President Trump Reverts Back To Campaign Rally Trump
Donald Trump doesn't want to be the president. He wants to be running for president.
Jon Stewart Is Ready To Negotiate With Donald Trump
Jon Stewart takes over the Late Show with his own message for the president.
Being smart is a double-edged sword. Intelligent people appear to live longer, but many of the genes behind brilliance can also lead to autism, anxiety, and depression, according to two new massive genetic studies. The work also is one of the first to identify the specific cell types and genetic pathways tied to intelligence and mental health, potentially paving the way for new ways to improve education, or therapies to treat neurotic behavior.
The studies provide some of the first hard evidence of the many genes and pathways that work together in complex ways to build smart brains and keep them in balance, says geneticist Peter Visscher of the Queensland Brain Institute at The University of Queensland in Brisbane, Australia, who was not involved in the work.
Researchers have long known that people often inherit intelligence and some personality disorders from their parents. (Environmental factors such as education and stress also profoundly shape intelligence and mental health.) But geneticists have had trouble identifying more than a handful of genes associated with intelligence. Last year, researchers used new statistical methods that can detect strong associations between genes and specific traits to analyze health and genetic records in huge data sets. This led to the discovery of 52 genes linked to intelligence in 80,000 people.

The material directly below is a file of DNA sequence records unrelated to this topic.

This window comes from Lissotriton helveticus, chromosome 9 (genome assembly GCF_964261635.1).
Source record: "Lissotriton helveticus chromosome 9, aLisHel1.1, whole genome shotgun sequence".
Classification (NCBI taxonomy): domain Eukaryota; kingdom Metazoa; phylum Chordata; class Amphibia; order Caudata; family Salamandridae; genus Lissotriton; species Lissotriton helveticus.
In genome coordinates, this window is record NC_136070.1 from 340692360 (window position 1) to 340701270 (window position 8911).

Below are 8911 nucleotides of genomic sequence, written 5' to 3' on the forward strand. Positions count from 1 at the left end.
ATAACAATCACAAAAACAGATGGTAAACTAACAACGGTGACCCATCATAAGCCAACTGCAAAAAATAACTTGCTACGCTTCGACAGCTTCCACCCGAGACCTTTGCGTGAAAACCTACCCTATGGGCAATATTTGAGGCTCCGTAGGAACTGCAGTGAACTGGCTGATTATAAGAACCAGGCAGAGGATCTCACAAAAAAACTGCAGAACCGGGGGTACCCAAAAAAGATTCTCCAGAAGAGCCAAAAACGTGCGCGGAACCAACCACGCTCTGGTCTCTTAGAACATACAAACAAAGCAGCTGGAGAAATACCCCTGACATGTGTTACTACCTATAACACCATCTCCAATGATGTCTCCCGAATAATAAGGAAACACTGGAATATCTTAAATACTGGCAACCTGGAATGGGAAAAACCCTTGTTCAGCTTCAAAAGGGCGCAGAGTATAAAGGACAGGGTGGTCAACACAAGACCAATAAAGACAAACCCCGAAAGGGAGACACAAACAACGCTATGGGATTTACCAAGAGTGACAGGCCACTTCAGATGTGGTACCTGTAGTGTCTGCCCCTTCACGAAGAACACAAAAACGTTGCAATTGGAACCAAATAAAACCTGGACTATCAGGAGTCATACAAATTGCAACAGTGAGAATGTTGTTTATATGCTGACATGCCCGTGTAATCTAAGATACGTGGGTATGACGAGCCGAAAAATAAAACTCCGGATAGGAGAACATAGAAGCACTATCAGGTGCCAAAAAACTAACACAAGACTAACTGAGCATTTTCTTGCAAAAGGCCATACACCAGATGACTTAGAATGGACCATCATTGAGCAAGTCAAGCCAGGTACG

Now, the same team has added almost 1000 genes to that list. Researchers led by geneticist Danielle Posthuma of Vrije University in Amsterdam scoured 14 databases of health and genetic records to identify 939 new genes associated with intelligence in 250,000 individuals. (The data sets measured intelligence with scores on tests of abilities such as mathematics, synonyms, and logic.) Many variants of genes associated with higher intelligence turned up in people who also lived longer and did not have Alzheimers disease, attention-deficit hyperactivity disorder, or schizophrenia, the team reports today in Nature Genetics, suggesting that intelligence protects against these disorders. On the downside, genes associated with intelligence correlated with a higher risk for autism.
Many genes work together in the brain to cause complex behavior such as intelligence or anxiety. HELEN TOLOKONOVA/ALAMY STOCK PHOTO
Seth takes a closer look at Republicans rushing to replace retiring Supreme Court Justice Anthony Kennedy while simultaneously working to stop the Russia investigation.
Profile InformationGender: Female
Hometown: NE New York
Home country: USA
Current location: Serious Snow Country :(
Member since: 2003 before July 6th
Number of posts: 195,160
- 2023 (9150)
- 2022 (8342)
- 2021 (4696)
- 2020 (2494)
- 2019 (1478)
- 2018 (1480)
- 2017 (623)
- 2016 (38)
- 2015 (33)
- 2014 (70)
- 2013 (42)
- 2012 (49)
- 2011 (1)
- December (1)